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Progressive Comes Tumbl-ing Down

Bad behavior in a lawsuit action is just a mouse-click away from publicity

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The jury, in a moment of sanity, found for Matt’s family, awarding them some $760,000. As yet, the Fishers haven’t seen a penny. But when Matt decided to make public the whole ordeal on his blog — which then proceeded to be picked up far and wide by the chatterati, Twitted and Tumbl-ed ad infinitum — Progressive made the mistake of trying to do damage control. With predictable results.

After thousands of people went on the company’s Facebook (NASDAQ:FB) page, threatening to cancel their policies, Progressive’s PR people issued via Twitter what has to be the single lamest apology ever penned:

This is a tragic case, and our sympathies go out to Mr. Fisher and his family for the pain they’ve had to endure. We fully investigated this claim and relevant background, and feel we properly handled the claim within our contractual obligations.

Yep, that’s right, “within our contractual obligations.” And to make matters worse, in the face of growing public outrage, Progressive simply continued to Tweet the same robotic post. It’s been all downhill from there. Gawker has picked up the story, excoriating the insurance firm for its handling of the whole affair.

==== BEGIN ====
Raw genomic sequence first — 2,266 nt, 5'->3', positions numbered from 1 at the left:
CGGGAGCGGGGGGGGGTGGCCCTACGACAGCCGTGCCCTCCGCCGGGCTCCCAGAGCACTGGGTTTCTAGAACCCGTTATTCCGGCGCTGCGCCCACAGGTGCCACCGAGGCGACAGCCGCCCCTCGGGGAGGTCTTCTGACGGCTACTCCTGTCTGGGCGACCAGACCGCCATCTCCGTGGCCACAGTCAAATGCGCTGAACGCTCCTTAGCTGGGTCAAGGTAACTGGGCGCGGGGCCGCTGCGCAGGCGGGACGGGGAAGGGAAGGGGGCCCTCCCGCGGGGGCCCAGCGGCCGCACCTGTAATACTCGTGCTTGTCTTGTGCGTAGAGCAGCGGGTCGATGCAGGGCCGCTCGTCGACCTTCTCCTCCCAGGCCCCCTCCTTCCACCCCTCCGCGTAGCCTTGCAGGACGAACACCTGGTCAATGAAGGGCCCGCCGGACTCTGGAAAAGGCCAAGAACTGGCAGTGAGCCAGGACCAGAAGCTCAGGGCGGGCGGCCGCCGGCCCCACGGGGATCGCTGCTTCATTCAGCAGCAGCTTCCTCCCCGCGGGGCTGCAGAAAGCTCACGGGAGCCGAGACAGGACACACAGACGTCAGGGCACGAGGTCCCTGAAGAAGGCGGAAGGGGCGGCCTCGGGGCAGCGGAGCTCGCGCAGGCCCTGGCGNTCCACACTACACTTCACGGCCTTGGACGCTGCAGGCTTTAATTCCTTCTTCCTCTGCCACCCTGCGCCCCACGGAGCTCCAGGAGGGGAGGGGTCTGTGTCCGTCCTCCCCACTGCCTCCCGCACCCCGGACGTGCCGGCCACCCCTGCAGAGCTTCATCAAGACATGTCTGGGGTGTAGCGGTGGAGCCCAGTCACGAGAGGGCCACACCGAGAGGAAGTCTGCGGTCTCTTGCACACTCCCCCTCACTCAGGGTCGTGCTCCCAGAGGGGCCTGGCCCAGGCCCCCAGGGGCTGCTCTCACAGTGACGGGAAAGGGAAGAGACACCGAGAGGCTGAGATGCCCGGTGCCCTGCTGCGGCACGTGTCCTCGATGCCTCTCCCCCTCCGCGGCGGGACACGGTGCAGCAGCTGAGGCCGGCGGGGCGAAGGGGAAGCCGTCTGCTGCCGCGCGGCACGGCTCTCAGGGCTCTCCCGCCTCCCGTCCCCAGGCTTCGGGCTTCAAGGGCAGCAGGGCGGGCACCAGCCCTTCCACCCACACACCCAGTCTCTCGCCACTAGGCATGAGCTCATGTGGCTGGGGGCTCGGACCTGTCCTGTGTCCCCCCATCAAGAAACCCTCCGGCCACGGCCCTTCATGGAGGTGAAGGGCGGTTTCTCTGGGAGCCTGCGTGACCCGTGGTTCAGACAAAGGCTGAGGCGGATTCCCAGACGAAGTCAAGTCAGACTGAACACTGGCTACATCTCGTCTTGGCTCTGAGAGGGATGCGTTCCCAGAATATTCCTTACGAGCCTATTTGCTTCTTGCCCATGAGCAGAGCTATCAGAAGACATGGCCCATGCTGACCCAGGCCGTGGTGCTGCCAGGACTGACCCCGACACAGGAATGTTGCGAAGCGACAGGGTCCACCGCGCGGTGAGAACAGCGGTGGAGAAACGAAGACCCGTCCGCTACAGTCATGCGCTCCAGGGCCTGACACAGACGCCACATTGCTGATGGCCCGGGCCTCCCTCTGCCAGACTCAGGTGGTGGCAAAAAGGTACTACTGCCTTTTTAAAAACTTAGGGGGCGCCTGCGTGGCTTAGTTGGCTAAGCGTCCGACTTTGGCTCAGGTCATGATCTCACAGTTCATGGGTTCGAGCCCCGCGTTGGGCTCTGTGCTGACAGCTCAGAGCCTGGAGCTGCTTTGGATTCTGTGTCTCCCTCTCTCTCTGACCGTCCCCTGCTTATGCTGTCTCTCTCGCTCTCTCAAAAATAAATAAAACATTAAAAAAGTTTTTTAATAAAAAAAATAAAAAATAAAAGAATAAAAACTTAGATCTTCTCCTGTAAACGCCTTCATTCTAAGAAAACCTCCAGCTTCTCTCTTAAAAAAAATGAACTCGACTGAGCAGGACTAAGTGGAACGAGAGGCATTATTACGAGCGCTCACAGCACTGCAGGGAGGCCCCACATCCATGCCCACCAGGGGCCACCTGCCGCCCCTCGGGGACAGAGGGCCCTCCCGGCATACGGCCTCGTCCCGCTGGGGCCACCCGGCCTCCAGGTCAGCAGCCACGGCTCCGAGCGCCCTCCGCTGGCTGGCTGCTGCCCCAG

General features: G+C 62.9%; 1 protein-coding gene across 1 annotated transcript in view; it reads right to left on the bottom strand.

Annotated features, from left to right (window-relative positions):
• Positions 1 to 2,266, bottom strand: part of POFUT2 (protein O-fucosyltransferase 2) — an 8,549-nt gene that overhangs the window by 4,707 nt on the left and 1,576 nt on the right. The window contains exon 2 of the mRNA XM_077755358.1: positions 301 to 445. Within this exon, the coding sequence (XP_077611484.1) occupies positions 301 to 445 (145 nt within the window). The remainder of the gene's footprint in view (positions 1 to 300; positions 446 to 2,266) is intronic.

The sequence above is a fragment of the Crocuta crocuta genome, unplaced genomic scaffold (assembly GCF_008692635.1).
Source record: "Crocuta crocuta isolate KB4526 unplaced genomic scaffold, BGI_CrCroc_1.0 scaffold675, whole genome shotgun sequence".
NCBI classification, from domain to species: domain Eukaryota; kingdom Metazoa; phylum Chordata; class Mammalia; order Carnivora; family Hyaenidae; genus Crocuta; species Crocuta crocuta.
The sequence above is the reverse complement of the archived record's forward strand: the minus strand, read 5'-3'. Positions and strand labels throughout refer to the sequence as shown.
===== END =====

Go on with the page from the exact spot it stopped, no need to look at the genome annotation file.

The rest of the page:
Meanwhile, for the tens of thousands of other online readers who have chimed in, Progressive’s ass-covering has come to epitomize the soullessness and dehumanization, the lack of even the most rudimentary human decency, that seem to characterize so much of modern corporate behavior.

How will this affect the company’s bottom line? That remains to be seen, but some fallout is probably inevitable. Progressive is a solid company, but it’s going through a rocky period right now, and this can only make it rockier.

Last quarter, rising health expenses led to higher claims costs, which in turn led to falling profits. Net income and operating profits have also fallen short. To top it all off, there’s even talk of the company’s retiring Flo, the bizarrely bubbly counter girl in its highly successful ad campaign, whose grin has suddenly come to seem a liability, even disturbing. The upshot? A glaring sign above the stock’s ticker: DO NOT BUY.

Progressive seems not to have learned one of the key lessons of the social-media age. There is no privacy anymore. Every move a company makes can, and given the public’s endless need for stimulation, inevitably will, be broadcast on the huge Jumbotron that is the internet.

Corporate decision-makers would be well-advised to behave as though their every move were being played before a capacity crowd at the Rose Bowl. The distance between in-house and viral is exactly two mouse clicks, the time it takes to send an angry blog post into the cybersphere. Caveat venditor: let the seller beware.

Article printed from InvestorPlace Media,

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